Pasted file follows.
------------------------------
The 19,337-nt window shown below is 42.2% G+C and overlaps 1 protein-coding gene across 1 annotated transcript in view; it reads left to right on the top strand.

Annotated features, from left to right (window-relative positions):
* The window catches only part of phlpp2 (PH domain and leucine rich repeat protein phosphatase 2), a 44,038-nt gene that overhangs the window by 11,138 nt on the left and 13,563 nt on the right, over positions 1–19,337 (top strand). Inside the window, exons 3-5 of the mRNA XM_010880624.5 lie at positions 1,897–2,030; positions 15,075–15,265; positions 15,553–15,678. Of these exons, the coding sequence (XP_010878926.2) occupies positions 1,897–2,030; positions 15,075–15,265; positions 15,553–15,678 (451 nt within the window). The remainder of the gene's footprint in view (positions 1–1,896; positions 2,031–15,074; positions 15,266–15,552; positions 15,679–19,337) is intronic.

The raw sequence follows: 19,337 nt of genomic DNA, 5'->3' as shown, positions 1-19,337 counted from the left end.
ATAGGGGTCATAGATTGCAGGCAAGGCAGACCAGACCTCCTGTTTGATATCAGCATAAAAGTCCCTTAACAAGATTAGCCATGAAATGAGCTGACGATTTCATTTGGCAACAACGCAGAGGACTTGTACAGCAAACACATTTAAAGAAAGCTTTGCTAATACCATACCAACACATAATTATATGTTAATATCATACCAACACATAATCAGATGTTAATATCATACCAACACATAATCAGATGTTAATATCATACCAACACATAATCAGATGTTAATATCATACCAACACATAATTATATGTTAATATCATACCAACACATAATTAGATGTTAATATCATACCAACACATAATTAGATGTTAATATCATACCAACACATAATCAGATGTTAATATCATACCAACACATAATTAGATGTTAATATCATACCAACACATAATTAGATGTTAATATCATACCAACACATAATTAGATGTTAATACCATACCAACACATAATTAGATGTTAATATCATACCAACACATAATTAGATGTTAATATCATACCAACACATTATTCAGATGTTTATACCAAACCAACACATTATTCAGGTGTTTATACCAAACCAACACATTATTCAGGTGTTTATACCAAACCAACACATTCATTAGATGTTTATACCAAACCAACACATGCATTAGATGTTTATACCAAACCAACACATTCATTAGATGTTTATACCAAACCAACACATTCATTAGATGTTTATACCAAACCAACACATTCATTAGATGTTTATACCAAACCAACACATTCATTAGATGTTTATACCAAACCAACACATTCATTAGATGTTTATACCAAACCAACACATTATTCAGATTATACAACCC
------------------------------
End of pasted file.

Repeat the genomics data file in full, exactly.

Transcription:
The 19,337-nt window shown below is 42.2% G+C and overlaps 1 protein-coding gene across 1 annotated transcript in view; it reads left to right on the top strand.

Annotated features, from left to right (window-relative positions):
* The window catches only part of phlpp2 (PH domain and leucine rich repeat protein phosphatase 2), a 44,038-nt gene that overhangs the window by 11,138 nt on the left and 13,563 nt on the right, over positions 1–19,337 (top strand). Inside the window, exons 3-5 of the mRNA XM_010880624.5 lie at positions 1,897–2,030; positions 15,075–15,265; positions 15,553–15,678. Of these exons, the coding sequence (XP_010878926.2) occupies positions 1,897–2,030; positions 15,075–15,265; positions 15,553–15,678 (451 nt within the window). The remainder of the gene's footprint in view (positions 1–1,896; positions 2,031–15,074; positions 15,266–15,552; positions 15,679–19,337) is intronic.

The raw sequence follows: 19,337 nt of genomic DNA, 5'->3' as shown, positions 1-19,337 counted from the left end.
ATAGGGGTCATAGATTGCAGGCAAGGCAGACCAGACCTCCTGTTTGATATCAGCATAAAAGTCCCTTAACAAGATTAGCCATGAAATGAGCTGACGATTTCATTTGGCAACAACGCAGAGGACTTGTACAGCAAACACATTTAAAGAAAGCTTTGCTAATACCATACCAACACATAATTATATGTTAATATCATACCAACACATAATCAGATGTTAATATCATACCAACACATAATCAGATGTTAATATCATACCAACACATAATCAGATGTTAATATCATACCAACACATAATTATATGTTAATATCATACCAACACATAATTAGATGTTAATATCATACCAACACATAATTAGATGTTAATATCATACCAACACATAATCAGATGTTAATATCATACCAACACATAATTAGATGTTAATATCATACCAACACATAATTAGATGTTAATATCATACCAACACATAATTAGATGTTAATACCATACCAACACATAATTAGATGTTAATATCATACCAACACATAATTAGATGTTAATATCATACCAACACATTATTCAGATGTTTATACCAAACCAACACATTATTCAGGTGTTTATACCAAACCAACACATTATTCAGGTGTTTATACCAAACCAACACATTCATTAGATGTTTATACCAAACCAACACATGCATTAGATGTTTATACCAAACCAACACATTCATTAGATGTTTATACCAAACCAACACATTCATTAGATGTTTATACCAAACCAACACATTCATTAGATGTTTATACCAAACCAACACATTCATTAGATGTTTATACCAAACCAACACATTCATTAGATGTTTATACCAAACCAACACATTATTCAGATTATACAACCC